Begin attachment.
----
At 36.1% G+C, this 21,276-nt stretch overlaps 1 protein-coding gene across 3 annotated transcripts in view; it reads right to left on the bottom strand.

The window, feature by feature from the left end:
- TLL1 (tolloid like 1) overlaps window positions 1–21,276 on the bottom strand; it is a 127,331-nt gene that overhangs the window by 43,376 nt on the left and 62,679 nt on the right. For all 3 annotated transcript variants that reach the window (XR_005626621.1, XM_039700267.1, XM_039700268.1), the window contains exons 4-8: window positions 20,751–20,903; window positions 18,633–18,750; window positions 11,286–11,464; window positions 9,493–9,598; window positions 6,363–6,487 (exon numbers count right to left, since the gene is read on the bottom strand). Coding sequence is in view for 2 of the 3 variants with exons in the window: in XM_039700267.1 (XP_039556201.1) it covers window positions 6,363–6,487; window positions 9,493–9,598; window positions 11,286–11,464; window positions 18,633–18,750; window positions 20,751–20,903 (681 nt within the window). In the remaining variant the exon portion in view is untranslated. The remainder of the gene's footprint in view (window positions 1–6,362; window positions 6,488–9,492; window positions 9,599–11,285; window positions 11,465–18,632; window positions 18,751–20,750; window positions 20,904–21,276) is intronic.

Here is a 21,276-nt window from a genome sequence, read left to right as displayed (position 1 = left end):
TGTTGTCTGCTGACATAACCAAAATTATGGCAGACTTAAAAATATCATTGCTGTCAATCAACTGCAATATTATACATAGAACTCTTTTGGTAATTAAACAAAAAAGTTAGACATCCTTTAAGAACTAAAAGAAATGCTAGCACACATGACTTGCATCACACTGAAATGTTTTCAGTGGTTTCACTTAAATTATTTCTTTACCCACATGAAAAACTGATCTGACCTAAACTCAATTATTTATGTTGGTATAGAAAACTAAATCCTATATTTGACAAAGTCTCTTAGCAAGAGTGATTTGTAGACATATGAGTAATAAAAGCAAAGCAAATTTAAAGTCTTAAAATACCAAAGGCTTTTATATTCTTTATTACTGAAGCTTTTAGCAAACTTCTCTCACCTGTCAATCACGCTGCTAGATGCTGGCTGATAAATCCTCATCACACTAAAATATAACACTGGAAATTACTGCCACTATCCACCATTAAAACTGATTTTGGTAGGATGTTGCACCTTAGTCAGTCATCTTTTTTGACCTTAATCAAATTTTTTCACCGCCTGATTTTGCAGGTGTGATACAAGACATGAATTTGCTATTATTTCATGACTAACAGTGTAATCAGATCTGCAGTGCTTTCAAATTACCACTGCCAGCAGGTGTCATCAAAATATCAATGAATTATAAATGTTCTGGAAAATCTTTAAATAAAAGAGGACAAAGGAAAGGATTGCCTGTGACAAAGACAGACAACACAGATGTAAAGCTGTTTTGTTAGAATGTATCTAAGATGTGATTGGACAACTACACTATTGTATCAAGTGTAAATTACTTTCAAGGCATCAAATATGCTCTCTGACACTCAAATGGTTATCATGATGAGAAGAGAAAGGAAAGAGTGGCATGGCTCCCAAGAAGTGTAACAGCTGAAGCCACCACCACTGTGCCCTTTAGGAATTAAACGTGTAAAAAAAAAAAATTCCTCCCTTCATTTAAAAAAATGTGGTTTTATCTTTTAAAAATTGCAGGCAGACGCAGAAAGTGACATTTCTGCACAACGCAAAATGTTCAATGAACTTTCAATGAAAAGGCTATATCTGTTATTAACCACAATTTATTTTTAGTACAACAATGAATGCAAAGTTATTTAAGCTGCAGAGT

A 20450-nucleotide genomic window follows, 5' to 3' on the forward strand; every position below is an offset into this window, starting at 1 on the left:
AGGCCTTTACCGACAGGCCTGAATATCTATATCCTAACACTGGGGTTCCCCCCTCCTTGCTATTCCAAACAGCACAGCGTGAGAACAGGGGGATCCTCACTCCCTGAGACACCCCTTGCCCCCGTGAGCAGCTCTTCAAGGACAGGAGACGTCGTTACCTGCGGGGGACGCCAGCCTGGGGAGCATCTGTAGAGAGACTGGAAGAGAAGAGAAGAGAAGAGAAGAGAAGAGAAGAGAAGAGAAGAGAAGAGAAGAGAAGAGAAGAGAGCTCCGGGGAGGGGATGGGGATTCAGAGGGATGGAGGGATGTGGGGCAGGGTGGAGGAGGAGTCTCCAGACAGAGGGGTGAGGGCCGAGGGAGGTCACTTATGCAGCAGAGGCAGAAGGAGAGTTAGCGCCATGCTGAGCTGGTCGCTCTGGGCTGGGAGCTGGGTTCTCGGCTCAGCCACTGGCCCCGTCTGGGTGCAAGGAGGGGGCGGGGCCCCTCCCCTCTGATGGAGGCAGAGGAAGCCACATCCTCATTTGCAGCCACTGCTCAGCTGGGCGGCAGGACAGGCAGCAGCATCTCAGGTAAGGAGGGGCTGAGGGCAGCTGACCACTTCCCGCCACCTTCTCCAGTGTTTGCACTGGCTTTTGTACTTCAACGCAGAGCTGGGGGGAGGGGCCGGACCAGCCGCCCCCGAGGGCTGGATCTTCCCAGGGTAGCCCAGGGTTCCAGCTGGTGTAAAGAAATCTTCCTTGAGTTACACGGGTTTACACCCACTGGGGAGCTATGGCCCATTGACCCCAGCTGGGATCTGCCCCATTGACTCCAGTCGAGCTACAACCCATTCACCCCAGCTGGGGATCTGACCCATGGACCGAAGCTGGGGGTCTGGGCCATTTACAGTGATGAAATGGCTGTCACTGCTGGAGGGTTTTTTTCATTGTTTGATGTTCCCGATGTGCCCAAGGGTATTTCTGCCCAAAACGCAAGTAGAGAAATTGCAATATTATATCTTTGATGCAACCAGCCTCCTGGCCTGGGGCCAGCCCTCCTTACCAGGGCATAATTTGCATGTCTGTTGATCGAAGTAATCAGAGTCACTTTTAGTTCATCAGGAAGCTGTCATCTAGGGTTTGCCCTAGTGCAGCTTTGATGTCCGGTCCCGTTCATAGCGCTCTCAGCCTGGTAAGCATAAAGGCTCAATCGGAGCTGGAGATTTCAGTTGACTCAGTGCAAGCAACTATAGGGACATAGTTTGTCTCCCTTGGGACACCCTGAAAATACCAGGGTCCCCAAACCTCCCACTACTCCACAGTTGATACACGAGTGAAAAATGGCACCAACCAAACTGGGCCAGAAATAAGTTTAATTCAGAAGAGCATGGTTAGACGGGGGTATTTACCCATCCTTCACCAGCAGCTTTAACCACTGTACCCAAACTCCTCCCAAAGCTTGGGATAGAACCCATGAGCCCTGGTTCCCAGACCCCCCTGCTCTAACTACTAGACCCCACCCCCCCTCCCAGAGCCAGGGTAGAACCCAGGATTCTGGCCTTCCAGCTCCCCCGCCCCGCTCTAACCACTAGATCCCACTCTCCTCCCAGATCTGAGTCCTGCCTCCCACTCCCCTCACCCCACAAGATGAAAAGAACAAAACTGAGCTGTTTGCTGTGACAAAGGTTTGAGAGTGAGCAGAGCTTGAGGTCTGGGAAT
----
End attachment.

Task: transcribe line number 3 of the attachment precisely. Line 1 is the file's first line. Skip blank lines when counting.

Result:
- TLL1 (tolloid like 1) overlaps window positions 1–21,276 on the bottom strand; it is a 127,331-nt gene that overhangs the window by 43,376 nt on the left and 62,679 nt on the right. For all 3 annotated transcript variants that reach the window (XR_005626621.1, XM_039700267.1, XM_039700268.1), the window contains exons 4-8: window positions 20,751–20,903; window positions 18,633–18,750; window positions 11,286–11,464; window positions 9,493–9,598; window positions 6,363–6,487 (exon numbers count right to left, since the gene is read on the bottom strand). Coding sequence is in view for 2 of the 3 variants with exons in the window: in XM_039700267.1 (XP_039556201.1) it covers window positions 6,363–6,487; window positions 9,493–9,598; window positions 11,286–11,464; window positions 18,633–18,750; window positions 20,751–20,903 (681 nt within the window). In the remaining variant the exon portion in view is untranslated. The remainder of the gene's footprint in view (window positions 1–6,362; window positions 6,488–9,492; window positions 9,599–11,285; window positions 11,465–18,632; window positions 18,751–20,750; window positions 20,904–21,276) is intronic.